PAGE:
Ron, back in the barn. :sick:

MB

Athiril
12-31-2010, 02:47 PM
Isnt remjet just carbon powder in a glue? (a glue that falls apart and dissolves very quickly in alkaline solution)

Mustafa Umut Sarac
12-31-2010, 03:21 PM
Athiril ,

Try to find using movie films at the camera , threads. There is all formulas available to dissolve the ramjet

michaelbsc
12-31-2010, 03:43 PM
Athiril ,

Try to find using movie films at the camera , threads. There is all formulas available to dissolve the ramjet

http://www.filmshooting.com/scripts/forum/viewtopic.php?f=1&t=20919&start=0

About 2/3 of the way down the page. Look for a posting richard p. t. Mon Aug 17, 2009 2:23 am

Gotta run. I haven't read this thoroughly yet. It may or may not be useful.

Photo Engineer
12-31-2010, 05:10 PM
Actually Michael, you are not totally wrong. This film will be expensive and labor intensive to make, but covering the development costs will add to the sale price. Then, tack on processing! No, you won't get this for a low low price. A B&W film made by these methods could run as high as $5 per 4x5 sheet.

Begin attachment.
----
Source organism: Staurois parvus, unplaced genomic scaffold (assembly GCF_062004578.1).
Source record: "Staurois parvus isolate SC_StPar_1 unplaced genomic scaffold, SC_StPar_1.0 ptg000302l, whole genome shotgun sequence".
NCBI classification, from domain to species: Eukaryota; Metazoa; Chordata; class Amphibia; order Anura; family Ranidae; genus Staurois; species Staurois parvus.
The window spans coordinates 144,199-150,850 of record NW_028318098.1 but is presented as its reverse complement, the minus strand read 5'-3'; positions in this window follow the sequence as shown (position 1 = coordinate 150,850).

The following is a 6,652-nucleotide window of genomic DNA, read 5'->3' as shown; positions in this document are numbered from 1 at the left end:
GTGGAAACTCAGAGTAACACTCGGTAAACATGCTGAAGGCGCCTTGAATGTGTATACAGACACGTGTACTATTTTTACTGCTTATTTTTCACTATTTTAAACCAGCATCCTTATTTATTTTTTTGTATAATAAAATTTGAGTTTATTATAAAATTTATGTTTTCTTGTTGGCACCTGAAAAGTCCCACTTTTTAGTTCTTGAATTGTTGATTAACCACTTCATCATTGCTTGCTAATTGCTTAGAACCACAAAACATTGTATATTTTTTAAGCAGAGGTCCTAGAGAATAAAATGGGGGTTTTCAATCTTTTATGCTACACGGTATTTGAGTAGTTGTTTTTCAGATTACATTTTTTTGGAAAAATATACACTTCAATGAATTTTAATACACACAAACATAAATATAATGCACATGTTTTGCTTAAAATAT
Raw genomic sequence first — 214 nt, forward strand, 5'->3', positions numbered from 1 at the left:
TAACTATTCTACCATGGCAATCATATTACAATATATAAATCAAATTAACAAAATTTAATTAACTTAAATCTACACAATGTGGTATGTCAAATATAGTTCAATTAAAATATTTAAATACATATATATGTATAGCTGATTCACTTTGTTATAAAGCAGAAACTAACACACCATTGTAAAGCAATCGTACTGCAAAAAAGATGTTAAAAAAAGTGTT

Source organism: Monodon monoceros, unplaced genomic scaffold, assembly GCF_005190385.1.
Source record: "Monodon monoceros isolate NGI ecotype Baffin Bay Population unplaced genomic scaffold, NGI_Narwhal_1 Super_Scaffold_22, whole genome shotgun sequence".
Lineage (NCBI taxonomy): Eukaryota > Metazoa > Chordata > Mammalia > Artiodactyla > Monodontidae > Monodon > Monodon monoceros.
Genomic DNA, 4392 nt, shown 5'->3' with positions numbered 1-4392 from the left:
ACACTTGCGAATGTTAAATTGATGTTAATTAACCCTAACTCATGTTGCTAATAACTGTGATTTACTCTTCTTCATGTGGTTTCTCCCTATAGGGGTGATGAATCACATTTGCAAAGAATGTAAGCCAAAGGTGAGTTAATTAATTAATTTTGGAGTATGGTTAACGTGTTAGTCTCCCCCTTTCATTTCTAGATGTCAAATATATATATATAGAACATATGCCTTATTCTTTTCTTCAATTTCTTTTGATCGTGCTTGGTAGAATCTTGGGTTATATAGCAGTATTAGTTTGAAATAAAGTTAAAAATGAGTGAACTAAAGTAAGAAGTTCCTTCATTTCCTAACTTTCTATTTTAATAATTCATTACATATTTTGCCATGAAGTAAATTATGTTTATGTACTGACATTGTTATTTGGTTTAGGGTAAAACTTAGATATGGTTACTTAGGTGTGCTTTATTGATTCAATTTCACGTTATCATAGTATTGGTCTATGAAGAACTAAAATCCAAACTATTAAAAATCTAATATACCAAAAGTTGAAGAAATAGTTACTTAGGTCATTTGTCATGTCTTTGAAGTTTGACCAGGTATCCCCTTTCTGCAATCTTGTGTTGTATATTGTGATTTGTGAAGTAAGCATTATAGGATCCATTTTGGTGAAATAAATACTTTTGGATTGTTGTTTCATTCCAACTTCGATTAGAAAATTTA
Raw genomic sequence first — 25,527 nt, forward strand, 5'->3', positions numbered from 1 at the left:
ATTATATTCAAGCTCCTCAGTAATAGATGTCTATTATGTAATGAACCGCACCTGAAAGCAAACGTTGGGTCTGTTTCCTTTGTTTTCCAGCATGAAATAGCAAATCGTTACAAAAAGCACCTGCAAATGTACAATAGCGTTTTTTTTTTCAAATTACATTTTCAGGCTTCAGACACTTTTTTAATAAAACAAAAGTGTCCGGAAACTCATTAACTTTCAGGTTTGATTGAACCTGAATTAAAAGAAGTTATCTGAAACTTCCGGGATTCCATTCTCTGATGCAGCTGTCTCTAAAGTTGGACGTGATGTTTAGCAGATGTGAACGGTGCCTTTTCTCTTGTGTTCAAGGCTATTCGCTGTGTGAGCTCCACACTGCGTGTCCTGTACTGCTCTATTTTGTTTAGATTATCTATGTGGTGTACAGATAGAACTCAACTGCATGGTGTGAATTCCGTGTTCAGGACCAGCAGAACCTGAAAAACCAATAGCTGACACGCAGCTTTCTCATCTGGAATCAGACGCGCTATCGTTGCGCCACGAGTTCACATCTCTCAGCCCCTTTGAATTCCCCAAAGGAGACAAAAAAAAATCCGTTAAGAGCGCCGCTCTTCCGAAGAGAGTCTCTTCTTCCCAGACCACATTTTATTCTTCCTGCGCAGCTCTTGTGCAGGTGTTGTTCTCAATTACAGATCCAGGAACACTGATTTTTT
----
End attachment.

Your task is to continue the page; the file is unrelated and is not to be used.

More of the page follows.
That is one of the problems of sustaining any analog product. It takes a huge physical plant and a huge staff of trained people even if you are making small runs.

The future may be in hand made products, as I have said before.

PE

bwfans
12-31-2010, 05:46 PM
Answering two questions here:

... You must divide the color developer into 3 parts and add the cyan, magenta and yellow couplers to those 3 parts as outlined in the patent to Bent and Mowrey. There are 3 couplers given there, but others can be used. The problem is getting them and paying for them.

... red reexpose, red/cyan develop, wash, blue reexpose, blue/yellow develop, wash, fog and green/magenta develop, wash, then finish with the rest of the E6 process. It is actually that simple and is possible!

PE

I really appreciate PE's help and especially the effort on preserving analog photography.

My questions are, does that means the only (mainly) chemicals required to have color image are cyan couplers, magenta couplers, and yellow couplers in additional to E-6 chemicals?

What are cyan, magenta, and yellow couplers? Who manufactures/distributes/retails them ? Is it affordable? If nowhere to buy or too expensive, any alternatives?

(I hope those cyan/magenta/yellow couplers can be found in the inkjet cartridges inside the Epson printer sitting in front of me :). )

michaelbsc
12-31-2010, 05:56 PM